The following E-Bulletin discussing a recent OIG Report on Medicare and CAHs was published on March 18, 2015, by the State Bar of California, Business Law Section’s Health Law Committee.
The following summarizes a recent report by the Office of Inspector General (OIG) that found Medicare could have saved billions over a 6-year period at Critical Access Hospitals if swing-bed services were reimbursed using the skilled nursing facility prospective payment system rate.
To ensure that beneficiaries in rural areas have access to a range of hospital services, Congress established the Rural Flexibility Program, which created Critical Access Hospitals (CAHs). CAHs have broad latitude in the types of inpatient and outpatient services they provide, including “swing-bed” services, which are the equivalent of services performed at a skilled nursing facility (SNF). Medicare reimburses CAHs at 101 percent of their reasonable costs for providing services to beneficiaries rather than at rates set by Medicare’s prospective payment system (PPS) or Medicare’s fee schedules.
For a hospital to be designated as a CAH, it must meet certain Conditions of Participation (CoPs). Some of these CoP requirements include: (1) being located in a rural area; (2) either being at a certain distance from other hospitals or being grandfathered as a State-designated necessary provider; (3) having 25 or fewer beds used for inpatient care or swing-bed services; and (4) having an annual average length of stay for a patient that does not exceed 96 hours.
Inpatient Medicare beneficiaries at CAHs may transition or “swing” from receiving such inpatient services to receiving SNF services without physically changing beds within the hospital. Because these services are provided in an inpatient setting, beneficiaries typically do not incur any copay while in swing-bed status. Unlike CAH swing-bed services, which are reimbursed at 101 percent of “reasonable cost,” Medicare pays for SNF services provided in SNFs at predetermined daily rates (under the SNF PPS). The daily rates vary on the basis of the resource utilization group to which a beneficiary is assigned. These payment rates represent payment in full for all costs (routine, ancillary, and capital-related) associated with furnishing covered SNF services to beneficiaries. Similarly, Medicare pays SNF services provided in non-CAHs at the same SNF PPS daily rates.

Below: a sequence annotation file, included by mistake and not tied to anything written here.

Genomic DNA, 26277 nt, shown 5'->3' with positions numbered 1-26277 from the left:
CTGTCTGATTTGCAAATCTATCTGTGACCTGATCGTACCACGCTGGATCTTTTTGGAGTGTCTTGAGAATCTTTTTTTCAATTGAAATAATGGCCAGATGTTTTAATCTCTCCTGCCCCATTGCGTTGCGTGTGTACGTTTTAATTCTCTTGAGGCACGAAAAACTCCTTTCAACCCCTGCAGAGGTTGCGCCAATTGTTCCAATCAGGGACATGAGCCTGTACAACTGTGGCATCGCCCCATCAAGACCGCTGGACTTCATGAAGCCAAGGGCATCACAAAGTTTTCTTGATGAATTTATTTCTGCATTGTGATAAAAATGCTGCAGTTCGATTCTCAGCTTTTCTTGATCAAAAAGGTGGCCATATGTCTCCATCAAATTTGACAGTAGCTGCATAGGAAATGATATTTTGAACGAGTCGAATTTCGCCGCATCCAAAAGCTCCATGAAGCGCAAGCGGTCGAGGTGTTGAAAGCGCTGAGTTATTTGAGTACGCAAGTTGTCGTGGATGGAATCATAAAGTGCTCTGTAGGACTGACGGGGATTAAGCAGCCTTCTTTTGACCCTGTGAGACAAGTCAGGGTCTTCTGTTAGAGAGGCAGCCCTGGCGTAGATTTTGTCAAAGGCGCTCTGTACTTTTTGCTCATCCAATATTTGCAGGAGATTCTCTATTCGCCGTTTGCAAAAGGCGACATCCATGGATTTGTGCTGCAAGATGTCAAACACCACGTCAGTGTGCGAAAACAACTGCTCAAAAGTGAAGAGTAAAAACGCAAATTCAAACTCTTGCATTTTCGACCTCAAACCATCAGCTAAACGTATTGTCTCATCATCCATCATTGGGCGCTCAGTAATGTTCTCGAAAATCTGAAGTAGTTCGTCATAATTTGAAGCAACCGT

CAHs must meet the requirements set forth in the CAH CoPs to receive CAH certification, although before January 1, 2006, states had discretion to designate a hospital that did not meet the distance requirement as a “necessary provider” CAH. As a result, the number of hospitals classified as CAHs and the corresponding total Medicare reimbursement for swing-bed services at CAHs increased. Effective January 1, 2006, states were prohibited from creating new “necessary provider” CAHs, but existing “necessary provider” CAHs were allowed to retain their CAH status indefinitely, as long as they continued to meet all other CAH requirements. In a 2005 report to Congress, the Medicare Payment Advisory Commission stated that cost-based reimbursement has led to more rapid cost growth among CAHs than other rural hospitals. This cost growth was related specifically to post-acute skilled care services provided in swing-beds.
This growth continued, and CAH swing-bed usage increased from about 789,000 days in calendar year (CY) 2005 to about 914,000 days in CY 2010. Medicare’s annual expenditures for these services almost doubled during that six-year period; expenditures exceeded $1.1 billion in CY 2010.
By estimating potential savings through comparing reimbursement methodologies at CAHs and other facilities offering similar SNF-type services, the OIG report found that swing-bed usage at CAHs has significantly increased from CYs 2005 through 2010, and Medicare spending for swing-bed services at CAHs has steadily increased to, on average, almost four times the cost of similar services at alternative facilities. Of the 100 CAHs sampled, 90 had alternative facilities within 35 miles with alternative skilled nursing care available. On the basis of these sample results, it is estimated that swing-bed services provided at 1,080 of the 1,200 (or 90 percent) of the CAHs in the sampling frame could have been provided at alternative facilities within 35 miles of the CAHs during CY 2010. Under such framework, Medicare could have saved $4.1 billion over a six-year period if payments for swing-bed services at CAHs were made using SNF PPS rates. The complete OIG report can be found here.